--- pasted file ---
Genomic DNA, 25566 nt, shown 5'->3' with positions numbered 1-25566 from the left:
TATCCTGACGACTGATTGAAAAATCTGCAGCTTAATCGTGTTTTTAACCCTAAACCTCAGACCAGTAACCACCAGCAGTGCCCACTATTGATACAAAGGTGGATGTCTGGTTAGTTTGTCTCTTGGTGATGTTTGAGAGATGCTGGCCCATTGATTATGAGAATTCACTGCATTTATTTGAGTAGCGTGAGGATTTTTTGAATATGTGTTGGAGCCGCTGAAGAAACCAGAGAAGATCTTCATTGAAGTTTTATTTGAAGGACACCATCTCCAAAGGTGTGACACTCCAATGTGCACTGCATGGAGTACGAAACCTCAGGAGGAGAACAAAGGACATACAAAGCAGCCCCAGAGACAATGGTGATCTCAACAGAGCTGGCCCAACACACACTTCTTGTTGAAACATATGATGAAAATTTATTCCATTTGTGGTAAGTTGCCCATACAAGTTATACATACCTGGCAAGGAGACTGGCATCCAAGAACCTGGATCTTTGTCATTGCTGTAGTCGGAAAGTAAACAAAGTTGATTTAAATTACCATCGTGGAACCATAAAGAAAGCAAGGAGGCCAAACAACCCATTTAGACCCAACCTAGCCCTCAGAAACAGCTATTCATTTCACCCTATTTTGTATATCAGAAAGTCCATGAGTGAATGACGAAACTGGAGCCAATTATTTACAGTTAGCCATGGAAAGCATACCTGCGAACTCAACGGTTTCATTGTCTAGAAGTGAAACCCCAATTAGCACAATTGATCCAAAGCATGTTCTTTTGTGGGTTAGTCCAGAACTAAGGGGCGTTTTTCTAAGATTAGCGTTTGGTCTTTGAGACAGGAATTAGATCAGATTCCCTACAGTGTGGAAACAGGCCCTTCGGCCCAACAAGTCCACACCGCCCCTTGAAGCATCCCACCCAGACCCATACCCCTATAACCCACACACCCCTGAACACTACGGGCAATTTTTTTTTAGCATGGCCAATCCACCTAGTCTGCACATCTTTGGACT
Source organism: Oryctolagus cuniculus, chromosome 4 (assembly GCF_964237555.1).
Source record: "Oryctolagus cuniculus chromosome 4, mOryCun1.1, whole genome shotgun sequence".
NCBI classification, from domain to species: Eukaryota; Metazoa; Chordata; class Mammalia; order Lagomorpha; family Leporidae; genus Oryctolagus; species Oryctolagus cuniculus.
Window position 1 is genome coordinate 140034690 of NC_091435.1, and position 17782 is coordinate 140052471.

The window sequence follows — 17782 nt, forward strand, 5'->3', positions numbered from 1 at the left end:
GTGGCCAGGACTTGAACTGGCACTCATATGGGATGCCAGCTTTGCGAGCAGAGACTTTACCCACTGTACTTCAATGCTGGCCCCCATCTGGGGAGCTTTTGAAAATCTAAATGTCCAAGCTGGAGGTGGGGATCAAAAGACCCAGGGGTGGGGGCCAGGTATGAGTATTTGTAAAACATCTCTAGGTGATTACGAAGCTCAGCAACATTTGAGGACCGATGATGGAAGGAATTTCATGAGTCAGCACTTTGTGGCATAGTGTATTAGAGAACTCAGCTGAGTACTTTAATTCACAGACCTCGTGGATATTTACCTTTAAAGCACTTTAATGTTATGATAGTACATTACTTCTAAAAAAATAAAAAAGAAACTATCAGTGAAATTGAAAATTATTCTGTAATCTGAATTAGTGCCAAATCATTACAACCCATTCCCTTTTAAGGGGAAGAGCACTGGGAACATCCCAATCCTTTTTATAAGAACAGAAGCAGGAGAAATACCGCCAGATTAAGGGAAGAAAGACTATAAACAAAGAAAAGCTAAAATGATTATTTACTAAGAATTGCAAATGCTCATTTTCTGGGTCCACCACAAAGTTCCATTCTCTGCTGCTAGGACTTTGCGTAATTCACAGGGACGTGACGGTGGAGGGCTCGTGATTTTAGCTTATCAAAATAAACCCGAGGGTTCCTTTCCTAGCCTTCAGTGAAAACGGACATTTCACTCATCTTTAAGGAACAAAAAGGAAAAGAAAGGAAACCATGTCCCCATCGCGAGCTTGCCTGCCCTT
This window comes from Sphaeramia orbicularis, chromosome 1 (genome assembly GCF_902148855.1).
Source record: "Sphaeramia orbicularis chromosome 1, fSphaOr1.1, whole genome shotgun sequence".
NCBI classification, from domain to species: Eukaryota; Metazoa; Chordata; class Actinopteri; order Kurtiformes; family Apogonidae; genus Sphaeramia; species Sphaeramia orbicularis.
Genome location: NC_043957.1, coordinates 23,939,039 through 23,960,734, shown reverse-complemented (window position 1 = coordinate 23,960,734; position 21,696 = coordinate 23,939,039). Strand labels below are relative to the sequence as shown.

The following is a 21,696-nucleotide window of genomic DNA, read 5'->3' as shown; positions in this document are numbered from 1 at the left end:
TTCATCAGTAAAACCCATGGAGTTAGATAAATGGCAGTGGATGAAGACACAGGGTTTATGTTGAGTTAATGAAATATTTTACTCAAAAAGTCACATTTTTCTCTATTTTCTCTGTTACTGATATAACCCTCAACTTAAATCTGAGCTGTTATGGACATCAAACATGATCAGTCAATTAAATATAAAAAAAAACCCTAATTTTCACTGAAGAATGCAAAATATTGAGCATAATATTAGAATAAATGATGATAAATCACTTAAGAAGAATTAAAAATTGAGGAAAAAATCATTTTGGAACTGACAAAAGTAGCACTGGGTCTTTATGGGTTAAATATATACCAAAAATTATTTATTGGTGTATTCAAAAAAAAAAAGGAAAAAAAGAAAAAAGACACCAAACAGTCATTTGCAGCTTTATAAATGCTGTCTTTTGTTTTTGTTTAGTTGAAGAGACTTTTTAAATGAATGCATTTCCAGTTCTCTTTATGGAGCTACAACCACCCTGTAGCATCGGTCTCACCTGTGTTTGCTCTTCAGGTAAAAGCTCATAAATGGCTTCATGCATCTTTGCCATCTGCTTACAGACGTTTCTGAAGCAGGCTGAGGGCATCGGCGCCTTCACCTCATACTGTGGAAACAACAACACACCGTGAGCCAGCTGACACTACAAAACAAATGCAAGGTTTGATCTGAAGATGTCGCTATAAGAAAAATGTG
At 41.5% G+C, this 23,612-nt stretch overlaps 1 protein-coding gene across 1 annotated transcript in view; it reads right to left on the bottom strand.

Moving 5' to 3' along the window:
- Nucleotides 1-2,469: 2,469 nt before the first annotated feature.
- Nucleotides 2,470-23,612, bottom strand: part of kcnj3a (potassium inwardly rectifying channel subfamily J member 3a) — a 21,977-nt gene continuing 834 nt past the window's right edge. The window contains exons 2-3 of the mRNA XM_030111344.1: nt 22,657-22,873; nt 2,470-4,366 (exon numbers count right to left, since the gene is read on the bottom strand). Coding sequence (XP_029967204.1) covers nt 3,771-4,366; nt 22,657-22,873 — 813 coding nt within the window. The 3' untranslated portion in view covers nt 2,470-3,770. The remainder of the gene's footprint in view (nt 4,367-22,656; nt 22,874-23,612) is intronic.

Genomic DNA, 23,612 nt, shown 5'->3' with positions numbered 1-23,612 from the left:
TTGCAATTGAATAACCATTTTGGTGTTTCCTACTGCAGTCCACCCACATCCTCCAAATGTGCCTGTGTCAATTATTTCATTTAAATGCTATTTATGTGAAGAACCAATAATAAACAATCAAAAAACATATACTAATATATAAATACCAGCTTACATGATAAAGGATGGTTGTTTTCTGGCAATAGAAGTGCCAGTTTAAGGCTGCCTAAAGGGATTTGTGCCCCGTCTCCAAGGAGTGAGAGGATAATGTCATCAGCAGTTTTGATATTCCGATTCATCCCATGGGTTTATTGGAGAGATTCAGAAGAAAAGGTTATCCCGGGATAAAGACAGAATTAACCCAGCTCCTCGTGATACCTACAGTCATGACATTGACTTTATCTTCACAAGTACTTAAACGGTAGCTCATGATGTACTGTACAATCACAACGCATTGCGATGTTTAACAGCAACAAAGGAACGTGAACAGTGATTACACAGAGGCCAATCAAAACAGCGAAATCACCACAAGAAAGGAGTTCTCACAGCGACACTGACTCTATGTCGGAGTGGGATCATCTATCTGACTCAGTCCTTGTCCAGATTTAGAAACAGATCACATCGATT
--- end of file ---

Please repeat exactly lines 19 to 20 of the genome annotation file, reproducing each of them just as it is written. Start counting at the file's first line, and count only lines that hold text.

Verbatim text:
Genomic DNA, 23,612 nt, shown 5'->3' with positions numbered 1-23,612 from the left:
TTGCAATTGAATAACCATTTTGGTGTTTCCTACTGCAGTCCACCCACATCCTCCAAATGTGCCTGTGTCAATTATTTCATTTAAATGCTATTTATGTGAAGAACCAATAATAAACAATCAAAAAACATATACTAATATATAAATACCAGCTTACATGATAAAGGATGGTTGTTTTCTGGCAATAGAAGTGCCAGTTTAAGGCTGCCTAAAGGGATTTGTGCCCCGTCTCCAAGGAGTGAGAGGATAATGTCATCAGCAGTTTTGATATTCCGATTCATCCCATGGGTTTATTGGAGAGATTCAGAAGAAAAGGTTATCCCGGGATAAAGACAGAATTAACCCAGCTCCTCGTGATACCTACAGTCATGACATTGACTTTATCTTCACAAGTACTTAAACGGTAGCTCATGATGTACTGTACAATCACAACGCATTGCGATGTTTAACAGCAACAAAGGAACGTGAACAGTGATTACACAGAGGCCAATCAAAACAGCGAAATCACCACAAGAAAGGAGTTCTCACAGCGACACTGACTCTATGTCGGAGTGGGATCATCTATCTGACTCAGTCCTTGTCCAGATTTAGAAACAGATCACATCGATT